Appealing to Fear: A Meta-Analysis of Fear Appeal Effectiveness and Theories

Melanie B. Tannenbaum, Justin Hepler, Rick S. Zimmerman, Lindsey Saul, Samantha Jacobs, Kristina Wilson, Dolores Albarracín

Research output: Contribution to journalArticlepeer-review


Fear appeals are a polarizing issue, with proponents confident in their efficacy and opponents confident that they backfire. We present the results of a comprehensive meta-analysis investigating fear appeals' effectiveness for influencing attitudes, intentions, and behaviors. We tested predictions from a large number of theories, the majority of which have never been tested meta-analytically until now. Studies were included if they contained a treatment group exposed to a fear appeal, a valid comparison group, a manipulation of depicted fear, a measure of attitudes, intentions, or behaviors concerning the targeted risk or recommended solution, and adequate statistics to calculate effect sizes. The meta-analysis included 127 articles (9% unpublished) yielding 248 independent samples (NTotal = 27,372) collected from diverse populations. Results showed a positive effect of fear appeals on attitudes, intentions, and behaviors, with the average effect on a composite index being random-effects d = 0.29. Moderation analyses based on prominent fear appeal theories showed that the effectiveness of fear appeals increased when the message included efficacy statements, depicted high susceptibility and severity, recommended one-time only (vs. repeated) behaviors, and targeted audiences that included a larger percentage of female message recipients. Overall, we conclude that (a) fear appeals are effective at positively influencing attitude, intentions, and behaviors; (b) there are very few circumstances under which they are not effective; and (c) there are no identified circumstances under which they backfire and lead to undesirable outcomes.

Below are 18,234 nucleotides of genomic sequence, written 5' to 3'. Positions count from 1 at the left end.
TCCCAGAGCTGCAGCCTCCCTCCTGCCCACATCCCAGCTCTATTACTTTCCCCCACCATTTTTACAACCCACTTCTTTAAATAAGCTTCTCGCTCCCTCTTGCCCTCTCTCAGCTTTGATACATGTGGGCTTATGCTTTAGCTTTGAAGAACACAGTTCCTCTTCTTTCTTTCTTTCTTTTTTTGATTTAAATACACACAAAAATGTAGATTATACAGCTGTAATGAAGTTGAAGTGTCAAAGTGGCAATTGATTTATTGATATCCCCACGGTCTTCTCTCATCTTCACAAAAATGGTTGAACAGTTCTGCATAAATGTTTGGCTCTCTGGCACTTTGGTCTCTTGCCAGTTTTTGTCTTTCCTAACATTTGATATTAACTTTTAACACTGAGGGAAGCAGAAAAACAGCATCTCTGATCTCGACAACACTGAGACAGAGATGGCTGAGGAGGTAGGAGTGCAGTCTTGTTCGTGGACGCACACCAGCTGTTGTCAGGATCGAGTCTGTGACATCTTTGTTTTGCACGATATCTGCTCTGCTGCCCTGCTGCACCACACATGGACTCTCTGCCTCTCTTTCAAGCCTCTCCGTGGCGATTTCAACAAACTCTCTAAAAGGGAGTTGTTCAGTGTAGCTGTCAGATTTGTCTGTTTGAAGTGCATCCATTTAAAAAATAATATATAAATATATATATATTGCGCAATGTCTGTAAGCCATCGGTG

Original languageEnglish (US)
Pages (from-to)1178-1204
Number of pages27
JournalPsychological bulletin
Issue number6
StatePublished - Nov 2015


  • Fear appeals
  • Health communication
  • Meta-analysis
  • Risk

ASJC Scopus subject areas

  • General Psychology


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